St. Louis, Missouri
June 18, 2000
June 18, 2000
June 21, 2000
5.295.1 - 5.295.6
Faculty Roles and Rewards: Scholarship & Teaching Reexamined
Ted Loso, Michael Courbat, Raj Desai Southeast Missouri State University Cape Girardeau, Missouri
The last few years of the twentieth century have been a period of unprecedented change. The end of the Cold War, economic restructuring, and globalization have remade the planet in ways both unexpected and unplanned. Academic institutions are in many ways at the forefront of these changes in preparing students to join the workforce of the future. Changing faculty roles, a staggering increase in knowledge and the impact of information technology have all generated a need for greater flexibility among academic institutions. Many of the universities and colleges in America have analyzed the changes needed in terms of customer satisfaction and learning effectiveness only 4. Instructional Technology has become an important teaching tool in the classrooms of Colleges and Universities all over the country. Instructional Technology is still a new tool and as such, the benefits, cost of creation, and cost of implementation are still being realized. However, little consideration was given to the impact of these changes on faculty roles and rewards or on the process of applying new technology.
Universities and colleges have naively assumed that whatever modifications in methodology and technology are required would be eagerly adopted by their faculty. This has not been the case in an increasingly large segment of the America. Academic Vice Presidents are increasingly being pressured by their Boards of Regents, funding agencies and state legislatures to adopt new technology to become more efficient and effective as an academic enterprise. Yet the faculty charged with implementing these changes is at best both reluctant and tentative in their adoption. The reason for this divergence in administrative requirements and academic activity is that most faculty, unlike the administrators, have recognized the tremendous impact of these changes on their activities. Vastly increased time requirements, major changes in infrastructure and curriculum needs, coupled with questions about the validity of this learning approach and the present reward structure make widespread adoption of these technologies problematic.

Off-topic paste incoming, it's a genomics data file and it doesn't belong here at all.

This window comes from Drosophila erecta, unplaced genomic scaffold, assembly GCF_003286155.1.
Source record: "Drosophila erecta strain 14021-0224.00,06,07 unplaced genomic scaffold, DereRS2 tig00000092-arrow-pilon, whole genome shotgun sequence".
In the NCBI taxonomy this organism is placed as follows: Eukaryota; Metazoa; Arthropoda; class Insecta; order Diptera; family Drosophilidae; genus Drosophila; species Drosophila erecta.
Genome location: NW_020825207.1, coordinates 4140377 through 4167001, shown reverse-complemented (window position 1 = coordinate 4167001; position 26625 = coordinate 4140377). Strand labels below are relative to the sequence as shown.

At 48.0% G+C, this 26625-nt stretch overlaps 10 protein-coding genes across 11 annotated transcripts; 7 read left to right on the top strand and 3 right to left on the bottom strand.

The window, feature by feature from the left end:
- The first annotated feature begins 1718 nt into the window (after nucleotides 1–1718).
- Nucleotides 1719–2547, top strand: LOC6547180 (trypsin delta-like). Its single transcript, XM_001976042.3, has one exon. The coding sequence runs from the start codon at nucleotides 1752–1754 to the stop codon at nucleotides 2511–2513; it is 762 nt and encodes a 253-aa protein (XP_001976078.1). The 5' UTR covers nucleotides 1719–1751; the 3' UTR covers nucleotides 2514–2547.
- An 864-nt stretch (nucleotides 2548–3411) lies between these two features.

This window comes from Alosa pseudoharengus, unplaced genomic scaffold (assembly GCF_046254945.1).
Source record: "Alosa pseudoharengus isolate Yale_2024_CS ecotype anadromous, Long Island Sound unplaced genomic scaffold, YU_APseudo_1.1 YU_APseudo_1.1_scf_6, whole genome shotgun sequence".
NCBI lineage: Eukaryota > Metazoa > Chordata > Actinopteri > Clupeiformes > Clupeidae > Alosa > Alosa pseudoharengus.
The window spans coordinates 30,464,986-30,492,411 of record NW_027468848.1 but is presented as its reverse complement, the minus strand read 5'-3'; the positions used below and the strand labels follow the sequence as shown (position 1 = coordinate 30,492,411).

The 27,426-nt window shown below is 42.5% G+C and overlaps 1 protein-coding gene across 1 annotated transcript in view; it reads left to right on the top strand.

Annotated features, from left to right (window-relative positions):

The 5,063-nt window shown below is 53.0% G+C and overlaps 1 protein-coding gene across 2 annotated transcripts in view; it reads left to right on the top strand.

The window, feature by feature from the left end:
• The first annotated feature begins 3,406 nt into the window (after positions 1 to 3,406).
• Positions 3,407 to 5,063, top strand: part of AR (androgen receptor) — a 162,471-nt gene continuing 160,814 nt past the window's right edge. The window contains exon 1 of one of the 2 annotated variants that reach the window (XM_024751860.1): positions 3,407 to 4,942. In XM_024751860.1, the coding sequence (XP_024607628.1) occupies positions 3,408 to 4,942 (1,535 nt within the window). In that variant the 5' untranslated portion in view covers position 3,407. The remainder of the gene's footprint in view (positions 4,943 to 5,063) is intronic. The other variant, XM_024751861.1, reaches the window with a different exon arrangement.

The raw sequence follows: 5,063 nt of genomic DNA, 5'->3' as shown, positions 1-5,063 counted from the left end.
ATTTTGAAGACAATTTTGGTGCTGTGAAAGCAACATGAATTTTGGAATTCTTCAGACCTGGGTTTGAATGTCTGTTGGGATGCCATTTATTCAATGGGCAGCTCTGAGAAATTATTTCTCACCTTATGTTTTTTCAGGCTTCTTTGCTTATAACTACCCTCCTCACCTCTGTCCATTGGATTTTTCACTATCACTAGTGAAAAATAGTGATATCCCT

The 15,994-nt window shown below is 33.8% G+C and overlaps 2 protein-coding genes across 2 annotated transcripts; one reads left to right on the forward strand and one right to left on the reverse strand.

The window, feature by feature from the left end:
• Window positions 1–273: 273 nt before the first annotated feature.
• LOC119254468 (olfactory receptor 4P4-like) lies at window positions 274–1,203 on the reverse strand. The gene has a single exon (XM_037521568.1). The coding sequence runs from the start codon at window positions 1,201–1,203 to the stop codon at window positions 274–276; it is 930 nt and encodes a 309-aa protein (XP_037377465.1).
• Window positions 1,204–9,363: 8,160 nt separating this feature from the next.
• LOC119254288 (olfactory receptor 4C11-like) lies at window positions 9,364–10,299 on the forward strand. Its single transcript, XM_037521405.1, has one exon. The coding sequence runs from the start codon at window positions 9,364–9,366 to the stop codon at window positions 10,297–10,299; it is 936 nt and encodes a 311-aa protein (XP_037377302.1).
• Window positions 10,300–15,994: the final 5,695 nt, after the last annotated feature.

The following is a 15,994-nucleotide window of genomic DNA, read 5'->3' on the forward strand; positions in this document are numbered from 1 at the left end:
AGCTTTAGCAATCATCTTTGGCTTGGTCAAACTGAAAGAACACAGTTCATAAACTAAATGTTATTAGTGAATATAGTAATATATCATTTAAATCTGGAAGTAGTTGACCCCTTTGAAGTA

The authors of this paper have been, both directly and indirectly, involved with adoption of web based learning activities to the courses offered by Southeast Missouri State University. Our experiences provide the basis for suggestions which might make this adoption process less stressful and more successful on your campus. Regardless of any advice given, the process of
Loso, T. D., & Desai, R., & Courbat, M. E. (2000, June), Faculty Roles And Rewards: Scholarship And Teaching Reexamined Paper presented at 2000 Annual Conference, St. Louis, Missouri. https://peer.asee.org/8378
ASEE holds the copyright on this document. It may be read by the public free of charge. Authors may archive their work on personal websites or in institutional repositories with the following citation: © 2000 American Society for Engineering Education. Other scholars may excerpt or quote from these materials with the same citation. When excerpting or quoting from Conference Proceedings, authors should, in addition to noting the ASEE copyright, list all the original authors and their institutions and name the host city of the conference. - Last updated April 1, 2015